AP3A99-Plants, Greenspace and Urban Sustainability

Module Provider: School of Agriculture, Policy and Development
Number of credits: 10 [5 ECTS credits]
Terms in which taught: Autumn term module
Non-modular pre-requisites: Basic understanding of plant functioning OR A level Science or equivalent
Modules excluded:
Current from: 2020/1

Module Convenor: Dr Tijana Blanusa

Email: t.blanusa@reading.ac.uk

Type of module:

Summary module description:

Plants in towns and cities deliver a range of benefits. Through a series of lectures you will be learning how interventions such as green roofs and walls, urban gardens and street trees contribute to regulating ecosystem services (microclimate modification, flood and noise mitigation, air quality moderation, biodiversity provision). A visit to a roof garden in central Reading should stimulate thinking about what is possible in practice. We will also be discussing issues around urban food production. The module will provide answers on appropriate urban greening interventions needed to improve environmental quality, as well as human health and quality of life.


To provide the student with an overview of the role of green infrastructure in supporting sustainable living in urban environments.

To develop students’ understanding of the plants’ ability to contribute to regulating and provisioning ecosystem services in the urban context,


Assessable learning outcomes:
Assessable outcomes
-Identify environmental problems and suggest appropriate design and management interventions in urban landscapes that may help address or mitigate these problems.
-Identify the integral role certain urban greening interventions have in satisfying human nutritional, environmental and welfare needs.
-Critically evaluate terms and concepts associated with the management of the environment - ‘ecosystem services’, ‘green infrastructure’ ‘carbon footprint’ etc .
-Be familiar with the latest research findings associated with one or more of the key subject areas.

Additional outcomes:
Communication and debating skills will be developed in the lectures / seminars. Students should be able to formulate arguments and develop independent thinking.

Outline content:

The module will run over 10 weeks as a series of lectures, seminars and visits covering: 1 Climate change and lifestyle implications 2 Sustainable landscape management and carbon footprint 3 Plants for places - physiological adaptation in ornamental and landscape plants to urban stress factors 4 Green roofs / walls and the provision of ecosystem services , including a visit to a green roof off site 5 Allotments and home-grown food 6 Plants and sustainable living (biofuels, wood products, wast e management) 7 Urban green-space and environmental modification 8 Inner-city nature reserves, conservation and biodiversity 9 Health and wellbeing impacts of urban greening 10 Case study discussion and critical evaluation of a recent scientific paper 

Depending on student numbers, an additional seminar slot might be introduced.

Brief description of teaching and learning methods:
There will be a two-hour lecture slot each week covering lecture and seminar. Students will be asked to review both a scientific publication (assigned to them) and a lay article of their choice within the broad subject area of the module.

Contact hours:
  Autumn Spring Summer
Lectures 16
Tutorials 2
External visits 2
Guided independent study: 80
Total hours by term 0 0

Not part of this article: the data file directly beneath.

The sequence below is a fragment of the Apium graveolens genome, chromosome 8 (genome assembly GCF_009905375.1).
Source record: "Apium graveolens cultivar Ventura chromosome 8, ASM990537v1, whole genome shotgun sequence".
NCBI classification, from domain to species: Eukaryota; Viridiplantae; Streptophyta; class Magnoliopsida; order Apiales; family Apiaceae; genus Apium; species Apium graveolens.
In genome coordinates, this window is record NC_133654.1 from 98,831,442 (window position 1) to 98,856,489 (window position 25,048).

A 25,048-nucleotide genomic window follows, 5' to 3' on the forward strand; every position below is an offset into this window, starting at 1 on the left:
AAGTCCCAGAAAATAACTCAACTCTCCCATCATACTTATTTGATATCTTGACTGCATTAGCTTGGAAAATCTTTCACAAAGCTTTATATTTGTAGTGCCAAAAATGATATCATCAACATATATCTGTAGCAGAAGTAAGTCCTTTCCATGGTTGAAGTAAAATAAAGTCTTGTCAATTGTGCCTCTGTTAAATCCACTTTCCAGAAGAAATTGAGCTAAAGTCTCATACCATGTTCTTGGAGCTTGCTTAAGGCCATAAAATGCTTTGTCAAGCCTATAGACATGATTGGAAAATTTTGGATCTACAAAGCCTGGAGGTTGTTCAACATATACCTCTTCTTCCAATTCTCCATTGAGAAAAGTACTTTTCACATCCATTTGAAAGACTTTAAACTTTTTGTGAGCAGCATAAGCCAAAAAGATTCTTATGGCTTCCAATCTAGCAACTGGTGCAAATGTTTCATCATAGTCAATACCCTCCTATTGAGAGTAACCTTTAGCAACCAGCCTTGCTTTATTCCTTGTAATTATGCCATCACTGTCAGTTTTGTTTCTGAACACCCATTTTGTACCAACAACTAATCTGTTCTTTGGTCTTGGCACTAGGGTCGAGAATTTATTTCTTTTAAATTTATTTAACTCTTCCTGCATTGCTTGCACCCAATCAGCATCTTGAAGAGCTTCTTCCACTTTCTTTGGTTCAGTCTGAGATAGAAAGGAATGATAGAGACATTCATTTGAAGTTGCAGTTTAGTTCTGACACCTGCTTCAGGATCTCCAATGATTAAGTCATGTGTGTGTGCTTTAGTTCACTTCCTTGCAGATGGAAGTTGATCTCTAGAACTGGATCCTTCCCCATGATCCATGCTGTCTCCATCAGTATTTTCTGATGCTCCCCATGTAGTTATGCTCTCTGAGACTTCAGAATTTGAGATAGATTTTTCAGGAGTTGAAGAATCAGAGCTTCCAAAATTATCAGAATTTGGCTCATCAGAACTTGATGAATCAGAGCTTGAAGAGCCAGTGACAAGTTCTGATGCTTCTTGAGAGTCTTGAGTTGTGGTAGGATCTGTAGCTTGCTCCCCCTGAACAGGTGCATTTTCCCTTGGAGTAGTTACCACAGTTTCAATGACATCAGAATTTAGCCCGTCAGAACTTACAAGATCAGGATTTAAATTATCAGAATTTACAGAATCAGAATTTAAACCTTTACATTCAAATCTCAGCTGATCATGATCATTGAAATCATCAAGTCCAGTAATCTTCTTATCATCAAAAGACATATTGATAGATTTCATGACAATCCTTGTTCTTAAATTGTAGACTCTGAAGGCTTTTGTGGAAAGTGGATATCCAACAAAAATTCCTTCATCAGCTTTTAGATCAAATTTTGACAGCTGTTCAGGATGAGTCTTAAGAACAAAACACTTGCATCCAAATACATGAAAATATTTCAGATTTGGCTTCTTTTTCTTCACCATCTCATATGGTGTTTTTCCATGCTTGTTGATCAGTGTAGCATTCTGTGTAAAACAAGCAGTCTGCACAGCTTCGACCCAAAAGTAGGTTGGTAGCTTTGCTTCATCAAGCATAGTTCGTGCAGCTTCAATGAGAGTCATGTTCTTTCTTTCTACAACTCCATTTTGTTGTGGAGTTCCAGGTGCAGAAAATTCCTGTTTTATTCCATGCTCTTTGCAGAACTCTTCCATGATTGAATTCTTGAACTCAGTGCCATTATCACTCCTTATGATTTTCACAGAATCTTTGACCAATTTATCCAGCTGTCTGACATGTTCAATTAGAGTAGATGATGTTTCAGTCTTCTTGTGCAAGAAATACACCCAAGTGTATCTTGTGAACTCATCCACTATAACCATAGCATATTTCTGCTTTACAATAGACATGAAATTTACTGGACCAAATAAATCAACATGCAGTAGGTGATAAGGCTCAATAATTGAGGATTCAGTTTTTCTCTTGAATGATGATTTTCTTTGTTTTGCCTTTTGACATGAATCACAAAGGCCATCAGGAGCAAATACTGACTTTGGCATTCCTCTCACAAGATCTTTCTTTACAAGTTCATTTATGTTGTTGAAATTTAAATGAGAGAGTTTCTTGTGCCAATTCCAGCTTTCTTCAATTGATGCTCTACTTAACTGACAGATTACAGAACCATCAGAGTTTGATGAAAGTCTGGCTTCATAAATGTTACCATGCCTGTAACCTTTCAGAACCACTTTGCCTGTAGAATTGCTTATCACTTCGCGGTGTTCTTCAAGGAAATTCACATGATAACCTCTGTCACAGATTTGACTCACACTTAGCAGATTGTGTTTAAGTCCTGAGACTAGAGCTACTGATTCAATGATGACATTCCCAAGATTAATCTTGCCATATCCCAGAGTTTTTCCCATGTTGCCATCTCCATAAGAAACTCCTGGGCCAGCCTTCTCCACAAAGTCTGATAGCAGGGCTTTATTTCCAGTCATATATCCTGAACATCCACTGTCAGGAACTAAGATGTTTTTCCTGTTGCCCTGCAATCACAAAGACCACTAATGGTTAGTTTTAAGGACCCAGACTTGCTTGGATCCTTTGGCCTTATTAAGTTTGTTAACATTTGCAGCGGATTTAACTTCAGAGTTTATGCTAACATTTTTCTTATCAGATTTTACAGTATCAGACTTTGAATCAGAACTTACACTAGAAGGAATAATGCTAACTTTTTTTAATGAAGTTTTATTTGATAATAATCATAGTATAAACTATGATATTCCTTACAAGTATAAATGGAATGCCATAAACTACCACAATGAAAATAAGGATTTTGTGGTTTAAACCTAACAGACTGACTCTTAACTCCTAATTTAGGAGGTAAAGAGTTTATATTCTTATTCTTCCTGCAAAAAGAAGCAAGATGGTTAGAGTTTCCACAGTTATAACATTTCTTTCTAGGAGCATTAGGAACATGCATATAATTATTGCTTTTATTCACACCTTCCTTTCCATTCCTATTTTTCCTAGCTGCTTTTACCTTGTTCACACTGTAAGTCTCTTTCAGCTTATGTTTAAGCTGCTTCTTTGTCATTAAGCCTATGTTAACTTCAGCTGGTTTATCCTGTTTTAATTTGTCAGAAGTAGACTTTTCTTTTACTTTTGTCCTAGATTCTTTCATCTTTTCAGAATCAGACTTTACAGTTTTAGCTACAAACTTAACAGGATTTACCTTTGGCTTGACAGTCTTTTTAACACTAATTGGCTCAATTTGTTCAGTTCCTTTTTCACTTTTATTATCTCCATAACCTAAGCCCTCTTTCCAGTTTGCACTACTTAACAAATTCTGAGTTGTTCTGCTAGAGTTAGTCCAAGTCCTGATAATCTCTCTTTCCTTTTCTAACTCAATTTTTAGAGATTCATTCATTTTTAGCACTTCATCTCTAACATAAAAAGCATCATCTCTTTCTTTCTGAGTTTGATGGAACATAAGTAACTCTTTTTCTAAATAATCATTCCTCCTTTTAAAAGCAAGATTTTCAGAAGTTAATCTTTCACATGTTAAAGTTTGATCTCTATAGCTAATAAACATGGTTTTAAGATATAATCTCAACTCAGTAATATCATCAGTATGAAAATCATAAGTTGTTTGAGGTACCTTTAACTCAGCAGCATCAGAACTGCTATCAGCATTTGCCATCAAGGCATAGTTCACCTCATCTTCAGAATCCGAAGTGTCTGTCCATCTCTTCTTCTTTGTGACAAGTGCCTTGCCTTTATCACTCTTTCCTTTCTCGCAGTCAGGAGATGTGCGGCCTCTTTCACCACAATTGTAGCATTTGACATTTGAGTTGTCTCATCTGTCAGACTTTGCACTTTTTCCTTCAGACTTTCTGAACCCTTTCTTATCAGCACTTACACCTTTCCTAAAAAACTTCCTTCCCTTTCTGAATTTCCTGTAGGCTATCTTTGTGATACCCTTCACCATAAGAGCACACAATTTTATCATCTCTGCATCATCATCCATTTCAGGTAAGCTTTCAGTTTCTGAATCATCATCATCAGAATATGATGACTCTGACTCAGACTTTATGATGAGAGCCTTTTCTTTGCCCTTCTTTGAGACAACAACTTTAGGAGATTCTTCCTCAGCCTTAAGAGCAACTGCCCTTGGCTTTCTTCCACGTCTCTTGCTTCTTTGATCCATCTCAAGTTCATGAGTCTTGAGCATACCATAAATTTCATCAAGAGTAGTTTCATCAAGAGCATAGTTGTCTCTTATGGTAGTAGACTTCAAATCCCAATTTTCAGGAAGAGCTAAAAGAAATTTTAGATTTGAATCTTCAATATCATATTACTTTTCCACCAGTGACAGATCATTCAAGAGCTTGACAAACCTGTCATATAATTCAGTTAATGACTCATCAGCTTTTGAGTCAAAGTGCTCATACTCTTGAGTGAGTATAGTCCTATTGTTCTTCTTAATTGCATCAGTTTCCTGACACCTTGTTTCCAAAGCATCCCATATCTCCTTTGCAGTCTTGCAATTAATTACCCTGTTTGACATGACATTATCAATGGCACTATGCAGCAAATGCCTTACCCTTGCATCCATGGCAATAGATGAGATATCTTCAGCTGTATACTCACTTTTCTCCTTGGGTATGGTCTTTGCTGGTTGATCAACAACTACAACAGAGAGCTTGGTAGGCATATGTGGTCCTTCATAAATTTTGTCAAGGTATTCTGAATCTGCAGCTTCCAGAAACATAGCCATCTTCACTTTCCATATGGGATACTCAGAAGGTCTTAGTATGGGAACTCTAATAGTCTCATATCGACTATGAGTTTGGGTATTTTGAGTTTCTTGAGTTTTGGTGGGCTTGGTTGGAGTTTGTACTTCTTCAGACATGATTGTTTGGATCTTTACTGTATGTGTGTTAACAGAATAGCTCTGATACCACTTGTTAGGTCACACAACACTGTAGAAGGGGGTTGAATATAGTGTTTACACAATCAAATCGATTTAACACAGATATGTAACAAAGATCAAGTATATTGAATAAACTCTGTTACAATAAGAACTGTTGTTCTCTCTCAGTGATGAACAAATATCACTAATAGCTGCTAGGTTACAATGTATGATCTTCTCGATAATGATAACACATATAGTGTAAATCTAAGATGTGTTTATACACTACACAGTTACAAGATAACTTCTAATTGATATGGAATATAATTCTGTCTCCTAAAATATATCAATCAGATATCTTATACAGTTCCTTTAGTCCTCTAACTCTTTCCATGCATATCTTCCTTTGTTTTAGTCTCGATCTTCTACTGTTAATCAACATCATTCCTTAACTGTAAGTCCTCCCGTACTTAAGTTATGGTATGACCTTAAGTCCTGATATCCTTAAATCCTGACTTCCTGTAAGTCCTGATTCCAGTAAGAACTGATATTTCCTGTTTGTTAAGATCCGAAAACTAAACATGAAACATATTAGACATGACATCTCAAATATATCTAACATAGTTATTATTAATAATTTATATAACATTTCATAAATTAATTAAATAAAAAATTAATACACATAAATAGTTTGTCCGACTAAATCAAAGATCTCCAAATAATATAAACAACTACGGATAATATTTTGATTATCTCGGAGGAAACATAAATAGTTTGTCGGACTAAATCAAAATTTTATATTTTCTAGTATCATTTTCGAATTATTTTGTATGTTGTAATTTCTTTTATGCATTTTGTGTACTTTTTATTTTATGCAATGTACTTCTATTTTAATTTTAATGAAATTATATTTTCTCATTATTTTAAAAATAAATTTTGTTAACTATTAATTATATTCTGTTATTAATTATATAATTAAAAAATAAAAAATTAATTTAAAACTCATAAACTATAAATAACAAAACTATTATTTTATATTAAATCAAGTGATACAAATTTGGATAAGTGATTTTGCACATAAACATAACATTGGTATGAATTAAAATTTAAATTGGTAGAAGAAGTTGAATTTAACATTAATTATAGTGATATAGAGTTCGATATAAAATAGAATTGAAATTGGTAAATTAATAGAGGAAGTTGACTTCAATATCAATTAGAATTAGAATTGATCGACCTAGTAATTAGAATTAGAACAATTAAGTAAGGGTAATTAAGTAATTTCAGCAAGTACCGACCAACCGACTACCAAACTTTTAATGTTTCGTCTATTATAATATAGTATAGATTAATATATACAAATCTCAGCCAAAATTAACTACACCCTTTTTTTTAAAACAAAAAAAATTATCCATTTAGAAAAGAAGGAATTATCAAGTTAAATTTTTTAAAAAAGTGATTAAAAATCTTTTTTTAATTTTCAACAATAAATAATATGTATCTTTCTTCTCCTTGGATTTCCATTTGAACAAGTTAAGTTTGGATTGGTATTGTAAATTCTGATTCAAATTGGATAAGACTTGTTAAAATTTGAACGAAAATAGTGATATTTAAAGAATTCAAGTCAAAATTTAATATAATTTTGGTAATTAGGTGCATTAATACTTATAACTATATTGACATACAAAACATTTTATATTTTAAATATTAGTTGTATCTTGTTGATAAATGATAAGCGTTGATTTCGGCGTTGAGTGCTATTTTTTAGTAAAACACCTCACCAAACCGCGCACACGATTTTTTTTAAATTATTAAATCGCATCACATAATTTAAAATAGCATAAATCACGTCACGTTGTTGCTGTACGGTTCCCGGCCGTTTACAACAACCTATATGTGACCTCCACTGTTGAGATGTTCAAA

Total hours for module 100

Summative Assessment Methods:
Method Percentage
Written exam 70
Oral assessment and presentation 30

Summative assessment- Examinations:
A two-hour examination in the Summer Term requiring answers to two questions out of four.

Summative assessment- Coursework and in-class tests:

Review of a scientific paper assigned to the student, highlighting contribution to understanding within a specialised area. Students will provide critical comment on the content, approaches and conclusions of the paper. Recorded podcast with Powerpoint .

Formative assessment methods:

Penalties for late submission:

The Module Convenor will apply the following penalties for work submitted late:

  • where the piece of work is submitted after the original deadline (or any formally agreed extension to the deadline): 10% of the total marks available for that piece of work will be deducted from the mark for each working day[1] (or part thereof) following the deadline up to a total of five working days;
  • where the piece of work is submitted more than five working days after the original deadline (or any formally agreed extension to the deadline): a mark of zero will be recorded.
The University policy statement on penalties for late submission can be found at: http://www.reading.ac.uk/web/FILES/qualitysupport/penaltiesforlatesubmission.pdf
You are strongly advised to ensure that coursework is submitted by the relevant deadline. You should note that it is advisable to submit work in an unfinished state rather than to fail to submit any work.

Assessment requirements for a pass:
A mark of 40% overall.

Reassessment arrangements:
By re-examination in August / September only.

Additional Costs (specified where applicable):

1) Required text books: there is no compulsory reading which needs to be purchased (i.e. there is a large number of freely downloadable papers to aid exam preparation). A few books which are on the reading list are available from the University library. 2) Specialist equipment or materials: n/a 3) Specialist clothing, footwear or headgear: n/a 4) Printing and binding: no compulsory requirement 5) Computers and devices with a particular specification: n/a 6) Travel, accommodation and subsistence: There is one visit to a green roof locally in Reading; the venue is a walking distance from the University (or a single bus fare)

Last updated: 27 July 2020


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